Positive vs. negative leadership
Being negative solves nothing—and more often than not, it causes people to shut down and disengage, says Jon Gordon, author of The Power of Positive Leadership. He believes that the best leaders share optimism, hope and inspiration—even when things go wrong. Consider these three scenarios:
An employee missed a deadline again. Negative leaders attack the person and focus on the past. Positive leaders attack the problem and focus on the future. “Leaders should identify why the under-performing employee has not delivered and coach the person to solve the problem and achieve success,” he says.
An employee made an excuse for missing a goal. Negative leaders complain and blame. Positive leaders identify opportunities for improvement. “You can dwell on the past or look forward to making the next opportunity great,” he says.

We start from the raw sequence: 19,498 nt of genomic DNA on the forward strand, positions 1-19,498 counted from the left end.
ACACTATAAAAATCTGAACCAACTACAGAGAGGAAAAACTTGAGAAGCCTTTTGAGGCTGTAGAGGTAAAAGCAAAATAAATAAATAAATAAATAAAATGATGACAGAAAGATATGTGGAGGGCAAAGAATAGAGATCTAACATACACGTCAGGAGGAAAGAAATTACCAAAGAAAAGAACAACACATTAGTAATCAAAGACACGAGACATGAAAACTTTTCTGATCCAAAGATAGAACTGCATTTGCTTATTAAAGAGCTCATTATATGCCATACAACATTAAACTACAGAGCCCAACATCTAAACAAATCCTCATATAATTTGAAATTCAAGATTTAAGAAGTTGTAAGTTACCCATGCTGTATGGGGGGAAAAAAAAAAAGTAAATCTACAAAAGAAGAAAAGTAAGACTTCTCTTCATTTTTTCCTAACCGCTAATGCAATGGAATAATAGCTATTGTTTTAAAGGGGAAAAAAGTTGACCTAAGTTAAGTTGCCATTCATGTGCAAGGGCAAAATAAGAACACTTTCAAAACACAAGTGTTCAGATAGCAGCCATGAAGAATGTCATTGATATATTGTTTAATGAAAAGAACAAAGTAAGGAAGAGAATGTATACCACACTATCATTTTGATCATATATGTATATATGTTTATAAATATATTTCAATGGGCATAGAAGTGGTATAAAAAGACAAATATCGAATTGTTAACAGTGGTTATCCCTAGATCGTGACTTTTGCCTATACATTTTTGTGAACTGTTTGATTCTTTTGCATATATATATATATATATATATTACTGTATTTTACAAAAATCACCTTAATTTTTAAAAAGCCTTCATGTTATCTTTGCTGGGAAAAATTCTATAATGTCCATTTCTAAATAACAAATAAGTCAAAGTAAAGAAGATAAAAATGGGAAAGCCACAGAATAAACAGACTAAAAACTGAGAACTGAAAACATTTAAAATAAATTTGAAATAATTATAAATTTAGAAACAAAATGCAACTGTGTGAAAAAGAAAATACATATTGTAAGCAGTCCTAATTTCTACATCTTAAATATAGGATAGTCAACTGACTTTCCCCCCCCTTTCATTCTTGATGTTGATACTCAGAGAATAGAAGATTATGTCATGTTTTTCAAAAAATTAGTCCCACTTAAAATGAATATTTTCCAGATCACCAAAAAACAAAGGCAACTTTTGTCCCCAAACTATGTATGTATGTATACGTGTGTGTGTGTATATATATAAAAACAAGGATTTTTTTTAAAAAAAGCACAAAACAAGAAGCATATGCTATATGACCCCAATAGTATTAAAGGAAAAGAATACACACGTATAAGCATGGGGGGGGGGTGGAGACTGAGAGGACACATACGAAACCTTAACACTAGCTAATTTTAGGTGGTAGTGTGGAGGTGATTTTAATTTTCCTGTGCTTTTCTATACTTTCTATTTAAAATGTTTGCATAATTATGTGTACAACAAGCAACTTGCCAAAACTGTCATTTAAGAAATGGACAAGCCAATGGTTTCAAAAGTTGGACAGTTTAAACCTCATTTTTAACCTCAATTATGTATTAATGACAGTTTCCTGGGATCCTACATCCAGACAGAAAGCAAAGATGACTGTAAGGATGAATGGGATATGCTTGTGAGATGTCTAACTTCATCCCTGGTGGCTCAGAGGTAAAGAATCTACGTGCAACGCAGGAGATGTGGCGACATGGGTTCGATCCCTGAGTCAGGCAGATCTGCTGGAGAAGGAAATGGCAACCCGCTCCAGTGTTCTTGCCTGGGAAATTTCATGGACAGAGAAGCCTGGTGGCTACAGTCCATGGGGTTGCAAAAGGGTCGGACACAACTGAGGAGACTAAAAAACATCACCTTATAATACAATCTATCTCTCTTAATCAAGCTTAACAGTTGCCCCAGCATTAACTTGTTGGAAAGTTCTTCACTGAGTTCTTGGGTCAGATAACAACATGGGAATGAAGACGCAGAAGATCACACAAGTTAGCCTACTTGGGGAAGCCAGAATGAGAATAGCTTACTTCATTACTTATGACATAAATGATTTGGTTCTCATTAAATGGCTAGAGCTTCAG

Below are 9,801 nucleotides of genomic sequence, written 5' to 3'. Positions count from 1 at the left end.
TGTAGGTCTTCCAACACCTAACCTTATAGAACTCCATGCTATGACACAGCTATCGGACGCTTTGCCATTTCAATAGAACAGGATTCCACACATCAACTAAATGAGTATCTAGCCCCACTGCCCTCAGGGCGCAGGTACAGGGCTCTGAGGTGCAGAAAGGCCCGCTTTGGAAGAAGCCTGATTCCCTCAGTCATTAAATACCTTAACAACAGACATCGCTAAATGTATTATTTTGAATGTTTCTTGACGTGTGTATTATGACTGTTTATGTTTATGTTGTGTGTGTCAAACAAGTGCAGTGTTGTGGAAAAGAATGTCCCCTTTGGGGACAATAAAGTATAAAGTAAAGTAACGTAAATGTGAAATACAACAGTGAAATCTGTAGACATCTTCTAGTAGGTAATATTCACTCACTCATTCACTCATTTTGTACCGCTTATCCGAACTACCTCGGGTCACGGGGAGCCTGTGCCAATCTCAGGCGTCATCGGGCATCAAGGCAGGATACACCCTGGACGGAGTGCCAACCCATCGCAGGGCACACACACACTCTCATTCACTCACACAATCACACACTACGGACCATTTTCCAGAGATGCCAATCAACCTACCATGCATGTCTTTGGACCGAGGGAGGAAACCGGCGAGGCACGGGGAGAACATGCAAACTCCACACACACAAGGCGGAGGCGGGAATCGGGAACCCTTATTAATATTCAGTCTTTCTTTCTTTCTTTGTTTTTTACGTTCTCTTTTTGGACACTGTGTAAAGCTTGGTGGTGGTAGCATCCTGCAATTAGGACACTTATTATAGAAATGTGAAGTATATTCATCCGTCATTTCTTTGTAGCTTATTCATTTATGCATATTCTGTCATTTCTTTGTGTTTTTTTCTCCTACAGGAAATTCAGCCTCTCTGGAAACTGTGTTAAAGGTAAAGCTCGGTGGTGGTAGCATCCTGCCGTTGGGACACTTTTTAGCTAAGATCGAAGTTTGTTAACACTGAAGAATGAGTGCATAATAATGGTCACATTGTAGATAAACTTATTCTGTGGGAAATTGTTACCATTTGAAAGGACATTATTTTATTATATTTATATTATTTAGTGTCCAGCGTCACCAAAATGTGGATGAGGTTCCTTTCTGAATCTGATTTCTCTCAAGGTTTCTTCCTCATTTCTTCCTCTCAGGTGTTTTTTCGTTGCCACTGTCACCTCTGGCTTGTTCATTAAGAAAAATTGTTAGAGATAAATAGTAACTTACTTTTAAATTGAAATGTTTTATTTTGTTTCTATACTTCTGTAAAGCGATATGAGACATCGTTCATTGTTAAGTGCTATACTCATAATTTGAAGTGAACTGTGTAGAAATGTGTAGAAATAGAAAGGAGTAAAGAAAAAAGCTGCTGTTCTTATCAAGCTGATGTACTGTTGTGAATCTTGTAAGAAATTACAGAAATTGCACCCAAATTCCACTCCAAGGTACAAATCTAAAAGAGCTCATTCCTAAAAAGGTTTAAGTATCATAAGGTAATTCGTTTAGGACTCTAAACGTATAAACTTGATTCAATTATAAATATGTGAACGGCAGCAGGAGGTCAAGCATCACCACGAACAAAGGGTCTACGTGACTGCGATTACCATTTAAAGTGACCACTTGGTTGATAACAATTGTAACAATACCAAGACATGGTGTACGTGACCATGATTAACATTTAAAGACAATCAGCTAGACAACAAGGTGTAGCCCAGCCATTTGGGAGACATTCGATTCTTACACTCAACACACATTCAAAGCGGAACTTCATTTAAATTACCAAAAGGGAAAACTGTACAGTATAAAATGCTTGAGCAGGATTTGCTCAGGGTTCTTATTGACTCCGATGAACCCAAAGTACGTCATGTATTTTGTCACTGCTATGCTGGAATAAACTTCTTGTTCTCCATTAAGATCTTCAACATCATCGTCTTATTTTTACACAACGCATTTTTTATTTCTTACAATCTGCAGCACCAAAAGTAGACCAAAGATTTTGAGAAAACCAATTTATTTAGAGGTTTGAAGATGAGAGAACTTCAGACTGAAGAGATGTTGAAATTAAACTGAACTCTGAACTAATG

An employee violates policy. Negative leaders ignore problems for some people and act harshly to others. Positive leaders address issues head on and hold all employees accountable.“If someone violates the process and you don’t address it, everyone knows you aren’t committed to it. But when you love people and hold them accountable, it’s amazing how fast things can move in the right direction,” he concludes.
—Adapted from “Negative Vs. Positive Leadership (and Why You Should Choose the Latter),” Bud to Boss Blog, www.budtoboss.com.